The Anchorage School Board is discussing the possible ways to cut $29.4 million from their budget for next year. The $784 million budget passed last month but needs to be adjusted for proposed funding cuts from the state legislature.Download AudioSuperintendent Ed Graff presented a list of ways to reduce the budget. It includes everything from cutting early learning pilot programs to save $7.8 million to outsourcing sports programs to save $4.2 million. Another possibility cuts about 117 teachers and increases class sizes to save $11.7 million.School Board member Kameron Perez-Verdia stated the problem bluntly. “This sucks. And none of us want to do it.” However, “I think a practical exercise is necessary. We are going to be in a position where we need to make these decisions.”Board members Natasha Von Imhof and Tam Agosti-Gisler say they need more information on the specific impacts of the cuts, such as what different positions do, before making decisions.After further discussion, Board president Eric Croft concluded that most board members support protecting classroom instruction first.The conversation is ongoing and the board says they will not make a final decision until they know the full magnitude of the final state cuts. If they lay off teachers, they have to tell tenured teachers by May 15.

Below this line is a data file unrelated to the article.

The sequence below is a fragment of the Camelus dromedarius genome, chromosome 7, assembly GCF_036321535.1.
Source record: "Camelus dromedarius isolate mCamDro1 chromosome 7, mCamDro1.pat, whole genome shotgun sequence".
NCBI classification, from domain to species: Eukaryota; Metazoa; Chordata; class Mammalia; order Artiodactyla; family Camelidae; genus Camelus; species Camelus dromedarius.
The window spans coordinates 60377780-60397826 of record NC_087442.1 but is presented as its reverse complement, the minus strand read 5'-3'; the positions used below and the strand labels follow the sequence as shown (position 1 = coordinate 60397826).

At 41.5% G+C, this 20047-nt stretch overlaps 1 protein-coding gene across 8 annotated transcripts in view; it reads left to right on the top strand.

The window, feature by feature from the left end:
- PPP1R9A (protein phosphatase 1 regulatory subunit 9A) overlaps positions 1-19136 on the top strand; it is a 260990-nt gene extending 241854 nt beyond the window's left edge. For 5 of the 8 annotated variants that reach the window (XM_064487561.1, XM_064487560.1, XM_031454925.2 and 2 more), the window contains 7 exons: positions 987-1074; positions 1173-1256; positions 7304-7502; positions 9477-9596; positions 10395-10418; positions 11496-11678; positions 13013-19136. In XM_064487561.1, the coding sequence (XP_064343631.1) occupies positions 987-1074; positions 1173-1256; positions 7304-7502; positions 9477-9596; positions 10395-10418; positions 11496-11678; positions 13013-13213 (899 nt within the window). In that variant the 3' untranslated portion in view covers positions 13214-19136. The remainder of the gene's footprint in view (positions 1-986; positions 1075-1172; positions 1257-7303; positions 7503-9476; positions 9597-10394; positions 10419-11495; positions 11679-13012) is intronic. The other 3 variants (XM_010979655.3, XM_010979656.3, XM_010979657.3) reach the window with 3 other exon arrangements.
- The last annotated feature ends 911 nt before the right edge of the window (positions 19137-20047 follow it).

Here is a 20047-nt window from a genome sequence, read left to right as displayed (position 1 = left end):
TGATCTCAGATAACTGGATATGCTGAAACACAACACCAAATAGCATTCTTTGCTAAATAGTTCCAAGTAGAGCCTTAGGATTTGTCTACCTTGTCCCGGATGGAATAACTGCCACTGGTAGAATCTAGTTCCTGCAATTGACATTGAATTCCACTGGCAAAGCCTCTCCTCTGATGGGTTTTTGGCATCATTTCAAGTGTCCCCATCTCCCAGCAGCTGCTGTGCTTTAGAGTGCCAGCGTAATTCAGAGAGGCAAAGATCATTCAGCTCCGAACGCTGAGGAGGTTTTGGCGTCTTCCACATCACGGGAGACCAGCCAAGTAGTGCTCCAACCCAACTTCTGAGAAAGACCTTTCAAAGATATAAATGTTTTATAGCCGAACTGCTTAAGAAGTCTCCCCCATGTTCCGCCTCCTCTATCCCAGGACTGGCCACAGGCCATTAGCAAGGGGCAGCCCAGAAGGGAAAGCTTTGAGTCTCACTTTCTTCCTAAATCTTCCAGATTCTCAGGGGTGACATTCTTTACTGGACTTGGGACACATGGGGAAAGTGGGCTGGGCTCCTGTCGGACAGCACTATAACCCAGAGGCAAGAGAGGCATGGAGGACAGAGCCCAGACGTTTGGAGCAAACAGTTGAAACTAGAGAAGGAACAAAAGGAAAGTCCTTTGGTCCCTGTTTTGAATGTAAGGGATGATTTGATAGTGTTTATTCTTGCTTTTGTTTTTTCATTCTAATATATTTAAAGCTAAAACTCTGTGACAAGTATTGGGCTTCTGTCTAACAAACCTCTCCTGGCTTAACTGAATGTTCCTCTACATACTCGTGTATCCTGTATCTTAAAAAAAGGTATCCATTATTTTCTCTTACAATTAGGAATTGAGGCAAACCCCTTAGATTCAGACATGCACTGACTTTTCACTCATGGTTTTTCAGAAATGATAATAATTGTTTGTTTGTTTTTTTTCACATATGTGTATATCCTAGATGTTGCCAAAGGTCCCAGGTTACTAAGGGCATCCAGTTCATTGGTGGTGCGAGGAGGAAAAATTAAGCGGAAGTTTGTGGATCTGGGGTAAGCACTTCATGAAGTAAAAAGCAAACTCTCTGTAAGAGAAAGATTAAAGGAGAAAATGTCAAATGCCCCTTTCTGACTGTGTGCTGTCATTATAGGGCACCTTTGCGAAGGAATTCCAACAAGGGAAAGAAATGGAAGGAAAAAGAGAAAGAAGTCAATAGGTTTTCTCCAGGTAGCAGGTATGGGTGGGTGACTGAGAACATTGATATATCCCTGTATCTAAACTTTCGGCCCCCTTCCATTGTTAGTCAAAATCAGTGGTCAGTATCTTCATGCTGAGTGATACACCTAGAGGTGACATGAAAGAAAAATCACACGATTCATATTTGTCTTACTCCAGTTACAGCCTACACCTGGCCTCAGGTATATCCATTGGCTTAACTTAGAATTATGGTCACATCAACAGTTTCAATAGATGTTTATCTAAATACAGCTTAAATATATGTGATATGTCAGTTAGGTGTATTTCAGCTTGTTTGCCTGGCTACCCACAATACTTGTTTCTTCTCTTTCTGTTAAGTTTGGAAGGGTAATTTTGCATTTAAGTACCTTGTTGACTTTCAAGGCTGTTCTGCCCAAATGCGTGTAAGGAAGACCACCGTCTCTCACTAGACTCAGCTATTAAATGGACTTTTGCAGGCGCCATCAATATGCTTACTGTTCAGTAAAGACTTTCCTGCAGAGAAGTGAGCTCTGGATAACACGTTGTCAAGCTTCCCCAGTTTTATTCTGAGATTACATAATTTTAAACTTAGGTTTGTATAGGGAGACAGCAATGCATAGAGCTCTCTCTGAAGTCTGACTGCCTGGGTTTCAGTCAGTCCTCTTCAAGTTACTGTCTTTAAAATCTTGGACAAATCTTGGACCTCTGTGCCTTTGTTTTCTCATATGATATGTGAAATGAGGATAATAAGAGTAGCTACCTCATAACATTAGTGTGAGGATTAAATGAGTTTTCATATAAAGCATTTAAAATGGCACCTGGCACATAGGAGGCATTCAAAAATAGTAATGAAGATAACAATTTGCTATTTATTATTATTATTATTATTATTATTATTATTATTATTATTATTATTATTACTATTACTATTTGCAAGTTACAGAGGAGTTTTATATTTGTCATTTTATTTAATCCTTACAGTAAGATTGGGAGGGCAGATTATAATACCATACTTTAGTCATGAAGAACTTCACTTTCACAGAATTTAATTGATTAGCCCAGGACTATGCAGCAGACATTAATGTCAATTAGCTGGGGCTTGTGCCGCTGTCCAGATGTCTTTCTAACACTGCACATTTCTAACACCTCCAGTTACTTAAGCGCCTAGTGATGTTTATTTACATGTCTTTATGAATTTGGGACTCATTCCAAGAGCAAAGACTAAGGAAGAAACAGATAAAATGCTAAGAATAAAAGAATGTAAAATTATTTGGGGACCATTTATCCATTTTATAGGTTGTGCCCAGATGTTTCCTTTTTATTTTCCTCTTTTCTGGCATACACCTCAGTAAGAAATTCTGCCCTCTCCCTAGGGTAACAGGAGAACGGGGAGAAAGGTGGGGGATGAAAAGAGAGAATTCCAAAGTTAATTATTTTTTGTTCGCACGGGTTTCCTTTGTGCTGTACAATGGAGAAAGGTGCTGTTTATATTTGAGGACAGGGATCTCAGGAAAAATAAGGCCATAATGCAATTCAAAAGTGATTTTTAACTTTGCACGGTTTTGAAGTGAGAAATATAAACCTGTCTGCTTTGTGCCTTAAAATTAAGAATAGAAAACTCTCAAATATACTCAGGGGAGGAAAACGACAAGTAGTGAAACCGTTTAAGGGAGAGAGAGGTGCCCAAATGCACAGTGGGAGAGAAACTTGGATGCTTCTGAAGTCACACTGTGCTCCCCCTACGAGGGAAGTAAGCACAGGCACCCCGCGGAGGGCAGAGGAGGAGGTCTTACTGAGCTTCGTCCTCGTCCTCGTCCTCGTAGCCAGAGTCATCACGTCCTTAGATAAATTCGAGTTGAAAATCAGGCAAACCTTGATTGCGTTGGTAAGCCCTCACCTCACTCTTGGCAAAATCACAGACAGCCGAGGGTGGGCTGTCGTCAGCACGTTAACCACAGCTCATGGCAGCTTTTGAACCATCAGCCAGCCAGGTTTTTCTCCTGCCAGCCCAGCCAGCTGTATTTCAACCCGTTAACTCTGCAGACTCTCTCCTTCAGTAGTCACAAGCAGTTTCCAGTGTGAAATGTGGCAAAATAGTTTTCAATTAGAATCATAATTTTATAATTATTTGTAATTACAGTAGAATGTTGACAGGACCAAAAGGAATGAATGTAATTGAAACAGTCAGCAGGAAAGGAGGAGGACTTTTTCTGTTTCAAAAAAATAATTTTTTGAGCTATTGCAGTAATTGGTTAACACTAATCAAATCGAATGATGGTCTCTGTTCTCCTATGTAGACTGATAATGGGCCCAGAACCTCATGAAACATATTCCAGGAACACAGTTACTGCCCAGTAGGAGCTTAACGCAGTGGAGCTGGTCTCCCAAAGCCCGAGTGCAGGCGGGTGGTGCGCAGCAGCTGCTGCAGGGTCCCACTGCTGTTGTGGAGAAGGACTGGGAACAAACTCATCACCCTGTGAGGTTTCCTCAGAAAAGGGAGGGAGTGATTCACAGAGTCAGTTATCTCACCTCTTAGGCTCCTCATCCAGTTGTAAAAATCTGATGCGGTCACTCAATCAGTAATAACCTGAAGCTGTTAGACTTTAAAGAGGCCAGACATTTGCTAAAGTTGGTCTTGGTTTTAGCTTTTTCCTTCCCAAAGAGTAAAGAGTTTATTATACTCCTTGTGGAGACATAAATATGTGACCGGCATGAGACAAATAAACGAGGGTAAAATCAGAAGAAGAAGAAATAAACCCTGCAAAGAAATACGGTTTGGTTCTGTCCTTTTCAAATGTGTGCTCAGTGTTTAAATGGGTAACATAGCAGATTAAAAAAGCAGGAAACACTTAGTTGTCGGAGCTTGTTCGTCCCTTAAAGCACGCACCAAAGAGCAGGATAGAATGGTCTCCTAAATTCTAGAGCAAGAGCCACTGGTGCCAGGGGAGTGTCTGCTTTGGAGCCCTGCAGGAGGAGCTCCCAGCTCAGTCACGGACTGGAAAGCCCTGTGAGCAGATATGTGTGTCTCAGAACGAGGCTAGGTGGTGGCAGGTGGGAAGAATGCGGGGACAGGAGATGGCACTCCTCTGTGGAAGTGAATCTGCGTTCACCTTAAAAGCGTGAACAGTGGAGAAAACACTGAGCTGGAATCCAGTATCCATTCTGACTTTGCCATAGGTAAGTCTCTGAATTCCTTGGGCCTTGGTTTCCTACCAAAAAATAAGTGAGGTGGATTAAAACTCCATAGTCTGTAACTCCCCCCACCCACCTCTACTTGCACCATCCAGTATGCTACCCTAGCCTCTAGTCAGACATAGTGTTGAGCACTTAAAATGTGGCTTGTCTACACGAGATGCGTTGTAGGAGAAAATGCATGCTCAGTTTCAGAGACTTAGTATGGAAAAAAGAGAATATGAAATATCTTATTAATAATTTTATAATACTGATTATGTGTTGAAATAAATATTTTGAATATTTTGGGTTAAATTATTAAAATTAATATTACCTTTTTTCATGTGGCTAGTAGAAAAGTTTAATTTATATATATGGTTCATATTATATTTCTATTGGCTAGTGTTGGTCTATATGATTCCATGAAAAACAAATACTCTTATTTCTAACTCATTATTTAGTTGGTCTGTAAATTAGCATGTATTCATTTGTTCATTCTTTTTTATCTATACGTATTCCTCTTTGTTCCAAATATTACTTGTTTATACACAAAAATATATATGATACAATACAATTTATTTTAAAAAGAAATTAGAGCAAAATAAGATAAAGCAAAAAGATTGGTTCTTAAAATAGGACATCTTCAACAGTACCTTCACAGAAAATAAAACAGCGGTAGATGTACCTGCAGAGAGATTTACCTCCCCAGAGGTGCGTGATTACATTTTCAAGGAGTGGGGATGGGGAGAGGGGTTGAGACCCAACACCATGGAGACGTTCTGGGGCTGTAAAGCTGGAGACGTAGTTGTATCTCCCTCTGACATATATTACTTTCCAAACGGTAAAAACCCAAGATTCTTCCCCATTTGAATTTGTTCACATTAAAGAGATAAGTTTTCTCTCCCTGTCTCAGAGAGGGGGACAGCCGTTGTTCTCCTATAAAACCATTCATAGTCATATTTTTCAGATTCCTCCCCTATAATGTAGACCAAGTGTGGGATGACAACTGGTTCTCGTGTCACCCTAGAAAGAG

If you believe Secretary of The Treasury Steve Mnuchin, there’s no need to worry about artificial intelligence taking your job. If on the other hand, you pay attention to things like the news and tech blogs, you might want to check out the results of a recent study.Researchers from MIT and Boston U recently joined forces to figure out what kind of impact robots and other automation have had on local job markets. Not surprisingly, they discovered that an increase in automation tends to negatively impact local employment.Certain sectors tend to be more vulnerable. Manufacturing jobs are the most likely to be at risk. Over the period studied (1987 to 2014), the use of automation tech (including machines, vehicles, and software) vs. human labor shot up by as much as 668%. Workers who produced electronics, petroleum products, furniture, and apparel were most vulnerable.Also not shocking is what the impact of these changes looks like when applied to a map. Dark red areas show where there’s been the sharpest rise in robot deployments. Understandably, the Midwest — particularly Illinois, Indiana, Michigan, and Ohio, where automotive manufacturing accounts for anywhere between 4% and 10% of the GDP — has been ground zero. Other hard-hit areas include Wilmington, Delaware and Beaumont, Texas.Orders for industrial robots climbed around 20% last year, and apart from a slight hiccup last year they’ve been on the rise since 2010. Why? Because businesses have seen increases in productivity, which leads to higher output and a healthier bottom line.Interestingly, the study seems to show that increased automation doesn’t automatically lead to a more rapid reduction in the number of jobs. In the apparel business, for example, rates have stayed fairly normal despite a 300% hike in the use of automation tech.Clearly, there’s room for robots and humans to work side-by-side. At least until some crafty AI decides it’s going to make all the hiring decisions and robo-nepotism reigns supreme. Get Used to ‘Fortnite’s’ Powerful Mech SuitsRobots to Compete in Underground Challenge in Mining Tunnels Stay on target